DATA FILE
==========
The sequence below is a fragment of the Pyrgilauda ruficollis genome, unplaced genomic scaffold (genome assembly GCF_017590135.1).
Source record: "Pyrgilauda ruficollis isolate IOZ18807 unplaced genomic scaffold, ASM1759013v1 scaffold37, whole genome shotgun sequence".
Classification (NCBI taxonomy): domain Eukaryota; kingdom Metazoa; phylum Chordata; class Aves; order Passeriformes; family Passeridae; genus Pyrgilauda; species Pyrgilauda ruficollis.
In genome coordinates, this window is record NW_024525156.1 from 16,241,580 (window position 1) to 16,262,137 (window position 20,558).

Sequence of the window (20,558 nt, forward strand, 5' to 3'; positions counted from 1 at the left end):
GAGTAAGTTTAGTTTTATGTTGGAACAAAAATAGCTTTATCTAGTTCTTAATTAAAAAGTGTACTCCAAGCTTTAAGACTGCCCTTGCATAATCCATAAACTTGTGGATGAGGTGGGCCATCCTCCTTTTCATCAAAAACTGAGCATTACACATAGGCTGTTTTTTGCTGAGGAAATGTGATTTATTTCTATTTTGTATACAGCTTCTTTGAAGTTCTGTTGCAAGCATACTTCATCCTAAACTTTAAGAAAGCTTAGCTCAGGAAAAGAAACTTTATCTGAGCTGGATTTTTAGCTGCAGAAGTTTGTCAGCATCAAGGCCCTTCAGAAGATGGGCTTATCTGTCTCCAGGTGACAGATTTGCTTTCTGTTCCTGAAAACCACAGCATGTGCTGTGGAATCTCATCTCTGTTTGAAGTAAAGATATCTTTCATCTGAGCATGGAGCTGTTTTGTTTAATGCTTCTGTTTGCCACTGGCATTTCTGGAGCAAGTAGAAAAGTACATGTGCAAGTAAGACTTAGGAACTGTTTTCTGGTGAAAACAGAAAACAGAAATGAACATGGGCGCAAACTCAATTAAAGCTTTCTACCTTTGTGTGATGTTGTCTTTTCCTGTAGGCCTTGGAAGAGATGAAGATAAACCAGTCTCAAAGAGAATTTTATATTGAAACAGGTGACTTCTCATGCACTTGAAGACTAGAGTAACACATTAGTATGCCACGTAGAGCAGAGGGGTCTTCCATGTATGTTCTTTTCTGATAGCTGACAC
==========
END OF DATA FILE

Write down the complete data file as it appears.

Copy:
The sequence below is a fragment of the Pyrgilauda ruficollis genome, unplaced genomic scaffold (genome assembly GCF_017590135.1).
Source record: "Pyrgilauda ruficollis isolate IOZ18807 unplaced genomic scaffold, ASM1759013v1 scaffold37, whole genome shotgun sequence".
Classification (NCBI taxonomy): domain Eukaryota; kingdom Metazoa; phylum Chordata; class Aves; order Passeriformes; family Passeridae; genus Pyrgilauda; species Pyrgilauda ruficollis.
In genome coordinates, this window is record NW_024525156.1 from 16,241,580 (window position 1) to 16,262,137 (window position 20,558).

Sequence of the window (20,558 nt, forward strand, 5' to 3'; positions counted from 1 at the left end):
GAGTAAGTTTAGTTTTATGTTGGAACAAAAATAGCTTTATCTAGTTCTTAATTAAAAAGTGTACTCCAAGCTTTAAGACTGCCCTTGCATAATCCATAAACTTGTGGATGAGGTGGGCCATCCTCCTTTTCATCAAAAACTGAGCATTACACATAGGCTGTTTTTTGCTGAGGAAATGTGATTTATTTCTATTTTGTATACAGCTTCTTTGAAGTTCTGTTGCAAGCATACTTCATCCTAAACTTTAAGAAAGCTTAGCTCAGGAAAAGAAACTTTATCTGAGCTGGATTTTTAGCTGCAGAAGTTTGTCAGCATCAAGGCCCTTCAGAAGATGGGCTTATCTGTCTCCAGGTGACAGATTTGCTTTCTGTTCCTGAAAACCACAGCATGTGCTGTGGAATCTCATCTCTGTTTGAAGTAAAGATATCTTTCATCTGAGCATGGAGCTGTTTTGTTTAATGCTTCTGTTTGCCACTGGCATTTCTGGAGCAAGTAGAAAAGTACATGTGCAAGTAAGACTTAGGAACTGTTTTCTGGTGAAAACAGAAAACAGAAATGAACATGGGCGCAAACTCAATTAAAGCTTTCTACCTTTGTGTGATGTTGTCTTTTCCTGTAGGCCTTGGAAGAGATGAAGATAAACCAGTCTCAAAGAGAATTTTATATTGAAACAGGTGACTTCTCATGCACTTGAAGACTAGAGTAACACATTAGTATGCCACGTAGAGCAGAGGGGTCTTCCATGTATGTTCTTTTCTGATAGCTGACAC